Seen here is a contestant photographed on stage during the Alternative Miss World at The Hippodrome, London, in October 2004.
The contest allows entrants of any gender, nationality or age: the current winner prior to 2004 being an 80 year old Russian woman. The organisers state entrants are 'neither male nor female'.
Photographs: Toby Melville/Reuters
The Mini-Miss pageants
Children's beauty pageants have been held around the world for decades now. The Little Miss America pageant began in the '60s in New Jersey but was restricted to teenagers from 13 to 17 years of age.
According to Wikipedia the child beauty pageant industry brings in about twenty billion dollars a year in the US alone. The latest edition of the Mini Miss UK pageant will be held in October 2013.
Similar pageants have been banned in France after the senate voted against it recently to protect young girls from being sexualised. The law forbids anyone under the age of 16 to enter into a beauty pageant and awards a punishment of up to two years in prison and fines of up to 30,000 euros to those who enter under-aged girls in pageants.
Seen here are contestants from the 'mini-miss' beauty contest in Bobigny, Paris suburb, in September, 2012.
Photographs: Benoit Tessier/Reuters
If you thought beauty pageants endorse the Barbie syndrome, this one will blow your mind. Each year, Barbie fanatics give their iconic doll signature looks -- complete with a customised hairstyle, shows and accessories as well as dresses and swimsuits in a Miss Barbie pageant.
Seen here is a contestant combing his Barbie doll who has been named Shantal Martinez Gruber before entering the doll in the Miss Barbie Venezuela beauty pageant.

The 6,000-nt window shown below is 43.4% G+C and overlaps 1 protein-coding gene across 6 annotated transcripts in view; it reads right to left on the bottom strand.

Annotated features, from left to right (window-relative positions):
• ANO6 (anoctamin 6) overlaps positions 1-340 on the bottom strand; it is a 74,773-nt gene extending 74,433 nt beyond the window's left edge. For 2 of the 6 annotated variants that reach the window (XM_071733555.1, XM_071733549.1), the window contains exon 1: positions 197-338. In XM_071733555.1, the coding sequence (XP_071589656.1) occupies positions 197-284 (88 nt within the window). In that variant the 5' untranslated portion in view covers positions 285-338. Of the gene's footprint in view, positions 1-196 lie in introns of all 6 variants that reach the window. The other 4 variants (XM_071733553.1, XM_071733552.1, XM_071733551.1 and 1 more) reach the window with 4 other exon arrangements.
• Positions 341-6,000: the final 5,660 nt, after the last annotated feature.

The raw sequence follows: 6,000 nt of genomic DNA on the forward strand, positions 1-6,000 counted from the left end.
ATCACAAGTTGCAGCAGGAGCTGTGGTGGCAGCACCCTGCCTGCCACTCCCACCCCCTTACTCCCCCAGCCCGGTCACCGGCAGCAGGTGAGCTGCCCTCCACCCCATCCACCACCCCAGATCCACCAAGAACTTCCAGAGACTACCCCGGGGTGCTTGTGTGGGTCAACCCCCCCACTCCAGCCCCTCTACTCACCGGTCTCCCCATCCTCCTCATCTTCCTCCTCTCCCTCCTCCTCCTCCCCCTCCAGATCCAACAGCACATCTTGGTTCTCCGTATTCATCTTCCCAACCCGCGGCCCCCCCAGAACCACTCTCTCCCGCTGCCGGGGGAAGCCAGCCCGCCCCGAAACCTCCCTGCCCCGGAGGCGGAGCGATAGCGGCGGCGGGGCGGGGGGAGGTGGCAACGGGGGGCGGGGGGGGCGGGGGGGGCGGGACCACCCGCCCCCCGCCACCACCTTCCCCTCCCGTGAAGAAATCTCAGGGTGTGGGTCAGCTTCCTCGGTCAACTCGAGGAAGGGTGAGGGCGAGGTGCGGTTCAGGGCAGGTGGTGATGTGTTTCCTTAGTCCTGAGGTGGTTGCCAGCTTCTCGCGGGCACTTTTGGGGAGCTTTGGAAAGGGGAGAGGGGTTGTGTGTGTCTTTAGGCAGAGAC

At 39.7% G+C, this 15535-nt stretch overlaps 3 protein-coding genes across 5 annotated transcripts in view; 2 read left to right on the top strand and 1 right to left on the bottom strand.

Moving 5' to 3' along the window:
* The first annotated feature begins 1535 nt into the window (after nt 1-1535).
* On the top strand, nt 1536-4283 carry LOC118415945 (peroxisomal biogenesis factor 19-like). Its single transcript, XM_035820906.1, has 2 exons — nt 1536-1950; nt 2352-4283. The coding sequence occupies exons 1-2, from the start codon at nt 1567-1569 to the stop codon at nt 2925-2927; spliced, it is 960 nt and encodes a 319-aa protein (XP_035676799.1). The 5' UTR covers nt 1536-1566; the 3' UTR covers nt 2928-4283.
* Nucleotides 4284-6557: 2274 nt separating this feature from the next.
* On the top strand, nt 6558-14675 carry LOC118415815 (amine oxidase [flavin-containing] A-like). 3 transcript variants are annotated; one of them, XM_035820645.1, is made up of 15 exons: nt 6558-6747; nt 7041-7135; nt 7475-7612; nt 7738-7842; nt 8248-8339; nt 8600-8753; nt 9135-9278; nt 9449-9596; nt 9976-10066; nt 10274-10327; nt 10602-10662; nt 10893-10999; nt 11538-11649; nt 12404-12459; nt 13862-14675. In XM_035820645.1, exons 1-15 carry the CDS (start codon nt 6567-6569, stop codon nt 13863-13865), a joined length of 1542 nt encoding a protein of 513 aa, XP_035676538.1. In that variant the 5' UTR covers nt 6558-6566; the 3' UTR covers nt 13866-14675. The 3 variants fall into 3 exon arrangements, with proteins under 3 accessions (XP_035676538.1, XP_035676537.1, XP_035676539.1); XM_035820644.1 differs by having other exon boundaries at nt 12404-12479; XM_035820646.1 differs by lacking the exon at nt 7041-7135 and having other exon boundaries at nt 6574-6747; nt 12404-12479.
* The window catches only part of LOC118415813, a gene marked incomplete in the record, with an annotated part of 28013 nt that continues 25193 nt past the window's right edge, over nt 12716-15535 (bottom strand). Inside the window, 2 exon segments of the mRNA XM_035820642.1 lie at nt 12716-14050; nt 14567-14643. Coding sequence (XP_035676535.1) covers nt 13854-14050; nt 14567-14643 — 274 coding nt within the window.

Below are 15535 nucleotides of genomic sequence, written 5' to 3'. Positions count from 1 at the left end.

Contestants adorn their dolls, who have their own names, body measurements and even invented professions, with make-up and the latest fashions in the hope of winning the Miss Barbie Venezuela title and progressing through to the Miss Barbie Universe contest.
Photographs: Carlos Garcia Rawlins/Reuters
Miss Jumbo Queen Contest
First held in May 1997 Thailand's Miss Jumbo Queen Contest was meant to promote a lady who, according to its website, 'exhibits the characteristics of the majestic pachyderm to persuade people to support the cause of elephant conservation in Thailand'.
In any case, the pageant is open to all women (married or otherwise) who are a minimum of 80kg and aged between 18 and 35 years of age and have 'a pleasant personality and good inter-personal skills.
Seen here are Thai contestants dancing during the Miss Jumbo Queen competition at an elephant ground and zoo in Nakhon Pathom, south of Bangkok in May 2001.
Photographs: Sukree Sukplang/Reuters
Prison beauty pageants
The practice of women's prisons hosting beauty pageants isn't entirely uncommon in countries like Russia, Brazil, Angola and the Philippines. Supposedly the idea is to put the inmates' time to better use.
Pictured here is the Lady Spring beauty contest held in a prison for women in Selo Gornoye, about 160 km north of the far eastern city of Vladivostok.
Needless to say, prison beauty pageants have met with their share of criticism with accusations of exploitation flying thick and fast though its supporters claim activities such as these help 'boost' inmates' self image and is often a welcome change from their dreary routine.
Photographs: Yuri Maltsev/Reuters
A beauty contest for goats
Up next is this image from Ramygala, a Lithuanian village about 150 km from the capital of Vilnius that hosts a contest to crown the most beautiful goat.
The goat pictured here, named Grazyolyte, was crowned the winner on July 5, 2010.
Grazyolyte beat 13 other goats in this competition held to commemorate the 640th anniversary of the founding of the village declared as the capital of Lithuanian culture.
The goat is a symbol of the village during the medieval times.
Photographs: Ints Kalnins/Reuters
Elephant beauty contest
We close this edition with this photograph of an elephant beauty contest held as part of a elephant race event in Chitwan, about 170 km south of Kathmandu.
Elephants and mahouts from Chitwan participate in the race that is held in December each year where elephants also play in an exhibition soccer match among various other sports and activities.
Photographs: Navesh Chitrakar/Reuters